Many of us found some obscure religion from a far part of the world. Personally, I never felt much of a draw to the Far East and concentrated on Egypt and even more ancient times. Eventually I dumped college, joined the hippie movement and, foole that I was, went along with the majority of my generation and became a lost drugged soul for many years. Despite physical and psychological abuses, I remained a very spiritual person and managed to avoid the pitfalls that befell so many of my peers. Even Hells Angels called me “mom” and treated me with respect because of my ethics! Of course, I was never so foolish as to go party with them either! My phobia of needles certainly served its purpose at the time, a phobia that I have long since overcome. Perhaps Allah had other plans for me. Alhamdulillah, I survived this time with minimal difficulties.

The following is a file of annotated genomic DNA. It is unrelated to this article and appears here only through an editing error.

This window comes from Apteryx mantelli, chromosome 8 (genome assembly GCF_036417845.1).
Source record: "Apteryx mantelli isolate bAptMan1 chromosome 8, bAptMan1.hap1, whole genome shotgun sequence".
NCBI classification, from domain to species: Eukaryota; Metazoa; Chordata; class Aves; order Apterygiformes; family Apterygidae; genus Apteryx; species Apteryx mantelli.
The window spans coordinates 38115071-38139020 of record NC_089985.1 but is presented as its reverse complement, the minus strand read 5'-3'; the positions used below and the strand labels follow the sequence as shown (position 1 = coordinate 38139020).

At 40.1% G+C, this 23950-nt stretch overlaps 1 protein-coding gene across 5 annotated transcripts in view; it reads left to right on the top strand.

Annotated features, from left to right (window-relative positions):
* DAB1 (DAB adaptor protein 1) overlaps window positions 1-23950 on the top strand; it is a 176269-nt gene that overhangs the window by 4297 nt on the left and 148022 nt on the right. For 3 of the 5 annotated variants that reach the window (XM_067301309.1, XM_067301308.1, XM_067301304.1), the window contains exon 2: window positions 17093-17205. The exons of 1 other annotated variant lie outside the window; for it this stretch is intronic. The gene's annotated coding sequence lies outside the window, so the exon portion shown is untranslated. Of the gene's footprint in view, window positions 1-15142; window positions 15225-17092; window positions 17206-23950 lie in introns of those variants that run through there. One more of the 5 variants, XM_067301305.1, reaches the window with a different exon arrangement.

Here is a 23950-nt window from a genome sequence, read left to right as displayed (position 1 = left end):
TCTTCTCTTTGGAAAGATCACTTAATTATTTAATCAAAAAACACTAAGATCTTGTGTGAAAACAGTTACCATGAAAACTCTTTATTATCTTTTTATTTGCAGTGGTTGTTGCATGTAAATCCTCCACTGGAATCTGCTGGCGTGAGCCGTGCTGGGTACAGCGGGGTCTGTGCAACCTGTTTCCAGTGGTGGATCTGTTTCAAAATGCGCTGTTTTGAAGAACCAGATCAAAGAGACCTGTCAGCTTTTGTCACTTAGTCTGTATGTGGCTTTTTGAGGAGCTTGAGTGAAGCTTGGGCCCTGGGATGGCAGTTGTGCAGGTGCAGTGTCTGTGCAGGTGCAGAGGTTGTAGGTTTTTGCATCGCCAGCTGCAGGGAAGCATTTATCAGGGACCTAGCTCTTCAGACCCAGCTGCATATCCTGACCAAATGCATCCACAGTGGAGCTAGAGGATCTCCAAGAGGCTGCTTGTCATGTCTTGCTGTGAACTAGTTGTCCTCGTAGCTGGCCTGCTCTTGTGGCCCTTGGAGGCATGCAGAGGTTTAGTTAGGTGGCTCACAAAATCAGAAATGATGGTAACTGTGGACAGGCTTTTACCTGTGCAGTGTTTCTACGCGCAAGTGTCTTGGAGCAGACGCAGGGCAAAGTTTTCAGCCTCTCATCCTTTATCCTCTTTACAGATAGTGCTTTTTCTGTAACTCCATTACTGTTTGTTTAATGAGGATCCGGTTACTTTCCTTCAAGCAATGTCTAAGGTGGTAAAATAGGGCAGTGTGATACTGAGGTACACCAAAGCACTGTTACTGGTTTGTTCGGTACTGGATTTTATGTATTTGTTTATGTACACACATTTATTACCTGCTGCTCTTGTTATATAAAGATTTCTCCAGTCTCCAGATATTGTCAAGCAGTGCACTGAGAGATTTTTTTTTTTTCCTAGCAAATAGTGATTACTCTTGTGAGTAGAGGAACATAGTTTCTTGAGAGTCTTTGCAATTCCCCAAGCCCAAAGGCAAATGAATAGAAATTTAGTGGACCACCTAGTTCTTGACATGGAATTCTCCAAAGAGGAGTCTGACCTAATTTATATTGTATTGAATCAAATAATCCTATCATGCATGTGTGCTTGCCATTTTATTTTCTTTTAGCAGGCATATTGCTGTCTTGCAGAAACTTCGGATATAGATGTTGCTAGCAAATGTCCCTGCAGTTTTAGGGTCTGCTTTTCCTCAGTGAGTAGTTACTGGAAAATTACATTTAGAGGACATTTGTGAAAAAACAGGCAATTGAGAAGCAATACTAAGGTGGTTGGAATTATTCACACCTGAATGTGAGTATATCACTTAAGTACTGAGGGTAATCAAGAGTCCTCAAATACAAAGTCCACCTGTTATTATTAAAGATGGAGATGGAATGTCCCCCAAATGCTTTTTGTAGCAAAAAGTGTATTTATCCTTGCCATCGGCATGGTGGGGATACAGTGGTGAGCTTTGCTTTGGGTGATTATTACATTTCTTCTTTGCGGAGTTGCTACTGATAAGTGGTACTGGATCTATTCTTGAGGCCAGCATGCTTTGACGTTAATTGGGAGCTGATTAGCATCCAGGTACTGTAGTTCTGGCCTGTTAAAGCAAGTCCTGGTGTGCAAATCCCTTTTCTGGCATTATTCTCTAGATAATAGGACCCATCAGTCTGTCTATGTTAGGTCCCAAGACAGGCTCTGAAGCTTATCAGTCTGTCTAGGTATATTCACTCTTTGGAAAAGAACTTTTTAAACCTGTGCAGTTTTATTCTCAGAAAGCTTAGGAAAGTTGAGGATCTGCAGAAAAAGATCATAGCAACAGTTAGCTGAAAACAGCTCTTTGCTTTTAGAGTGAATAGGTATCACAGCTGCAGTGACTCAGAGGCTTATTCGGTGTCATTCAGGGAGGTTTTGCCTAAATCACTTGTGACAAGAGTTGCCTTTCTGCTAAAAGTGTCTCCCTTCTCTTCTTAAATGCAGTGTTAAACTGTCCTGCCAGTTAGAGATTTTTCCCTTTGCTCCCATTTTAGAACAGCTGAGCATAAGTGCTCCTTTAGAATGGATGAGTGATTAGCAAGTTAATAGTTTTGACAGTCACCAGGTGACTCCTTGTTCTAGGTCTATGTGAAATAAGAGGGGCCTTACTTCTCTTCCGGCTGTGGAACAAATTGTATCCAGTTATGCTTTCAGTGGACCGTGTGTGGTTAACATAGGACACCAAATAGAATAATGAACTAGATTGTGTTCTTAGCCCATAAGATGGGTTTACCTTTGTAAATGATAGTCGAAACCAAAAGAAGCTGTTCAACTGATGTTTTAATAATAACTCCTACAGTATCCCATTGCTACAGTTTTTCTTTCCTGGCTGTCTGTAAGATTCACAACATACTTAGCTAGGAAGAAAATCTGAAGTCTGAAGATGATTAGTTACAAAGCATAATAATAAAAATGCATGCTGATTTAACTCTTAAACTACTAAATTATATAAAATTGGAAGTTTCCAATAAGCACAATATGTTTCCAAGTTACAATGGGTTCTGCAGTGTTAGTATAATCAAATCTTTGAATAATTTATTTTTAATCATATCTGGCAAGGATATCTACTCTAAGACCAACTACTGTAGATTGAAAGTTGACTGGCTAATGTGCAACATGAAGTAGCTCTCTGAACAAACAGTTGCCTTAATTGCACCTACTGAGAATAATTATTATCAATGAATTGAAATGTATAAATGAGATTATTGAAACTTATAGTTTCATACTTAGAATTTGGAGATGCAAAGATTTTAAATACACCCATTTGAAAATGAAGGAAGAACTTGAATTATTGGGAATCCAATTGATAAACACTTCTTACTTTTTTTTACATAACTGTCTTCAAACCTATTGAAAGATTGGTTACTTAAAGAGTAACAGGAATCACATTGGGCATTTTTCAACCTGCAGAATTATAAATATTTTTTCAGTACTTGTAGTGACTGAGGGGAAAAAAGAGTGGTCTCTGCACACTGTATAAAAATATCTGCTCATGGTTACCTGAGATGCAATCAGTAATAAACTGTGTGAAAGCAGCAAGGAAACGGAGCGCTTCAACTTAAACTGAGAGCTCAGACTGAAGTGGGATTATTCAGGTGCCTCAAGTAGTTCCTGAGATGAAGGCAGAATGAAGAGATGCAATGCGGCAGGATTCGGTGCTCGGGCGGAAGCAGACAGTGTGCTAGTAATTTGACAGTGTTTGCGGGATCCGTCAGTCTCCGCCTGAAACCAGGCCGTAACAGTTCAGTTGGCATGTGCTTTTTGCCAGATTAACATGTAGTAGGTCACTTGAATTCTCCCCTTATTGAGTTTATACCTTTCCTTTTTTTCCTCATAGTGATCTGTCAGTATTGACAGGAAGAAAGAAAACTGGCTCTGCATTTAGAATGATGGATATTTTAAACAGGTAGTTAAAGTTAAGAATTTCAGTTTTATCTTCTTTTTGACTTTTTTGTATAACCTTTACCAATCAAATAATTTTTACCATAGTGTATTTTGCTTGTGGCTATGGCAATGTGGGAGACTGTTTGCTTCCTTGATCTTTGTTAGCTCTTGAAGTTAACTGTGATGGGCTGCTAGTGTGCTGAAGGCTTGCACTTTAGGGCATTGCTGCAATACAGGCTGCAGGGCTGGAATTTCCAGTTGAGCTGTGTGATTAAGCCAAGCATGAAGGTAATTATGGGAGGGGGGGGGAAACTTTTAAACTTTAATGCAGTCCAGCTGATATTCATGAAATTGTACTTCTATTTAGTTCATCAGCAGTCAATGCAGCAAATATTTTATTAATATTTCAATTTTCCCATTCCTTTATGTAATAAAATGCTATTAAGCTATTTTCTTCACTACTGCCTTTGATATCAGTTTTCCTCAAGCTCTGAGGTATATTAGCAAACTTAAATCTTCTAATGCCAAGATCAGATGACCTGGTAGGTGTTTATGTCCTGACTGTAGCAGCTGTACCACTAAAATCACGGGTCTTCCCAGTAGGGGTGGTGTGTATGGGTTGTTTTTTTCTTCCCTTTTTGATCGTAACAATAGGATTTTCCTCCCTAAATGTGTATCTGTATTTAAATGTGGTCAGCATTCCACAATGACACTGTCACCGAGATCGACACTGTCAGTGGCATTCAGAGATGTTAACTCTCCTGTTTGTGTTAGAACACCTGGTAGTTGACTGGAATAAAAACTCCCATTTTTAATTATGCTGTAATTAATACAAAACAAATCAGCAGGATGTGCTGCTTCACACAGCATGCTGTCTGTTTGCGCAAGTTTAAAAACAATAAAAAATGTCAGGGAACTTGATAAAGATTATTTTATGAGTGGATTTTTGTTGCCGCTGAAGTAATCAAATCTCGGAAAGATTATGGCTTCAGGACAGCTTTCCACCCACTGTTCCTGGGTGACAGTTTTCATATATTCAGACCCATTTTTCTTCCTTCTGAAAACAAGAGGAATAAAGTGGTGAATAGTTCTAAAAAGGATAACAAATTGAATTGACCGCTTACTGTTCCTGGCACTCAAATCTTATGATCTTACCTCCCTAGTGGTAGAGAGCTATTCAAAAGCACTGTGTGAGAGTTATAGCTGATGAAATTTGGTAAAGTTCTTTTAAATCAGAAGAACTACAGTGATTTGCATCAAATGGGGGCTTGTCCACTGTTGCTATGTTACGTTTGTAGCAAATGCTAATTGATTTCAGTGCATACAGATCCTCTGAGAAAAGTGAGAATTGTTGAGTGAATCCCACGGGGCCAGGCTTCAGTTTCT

Finally I left the drug movement, got my license as a professional Massage Therapist, and established my own little business in a house of aesthetics. I will leave out all the stuff in between, but suffice it to say I had an over-abundance of spiritual adventures, studies in tarot, astrology, yoga, vibrational healing, and other such new age pursuits. I found I had a definite “power” that I could use for good or bad. In my naivite, at the start, I even studied the works of Aliester Crowley, a creature whom I quickly yanked from my life and instinctively developed zero tolerance for. Oddly, these many years later, I know my instincts served me well! Little did I know then that this vile creature had already changed the very world I lived in! I always only wanted to do good, selfishness was not, I thought, part of my equation. Even when I wished to conduct a healing, I contacted the person I wished to help for their expressed permission. Nor did I ever dabble in love spells simply because they are unethical. However, it all caught up to me but that comes later.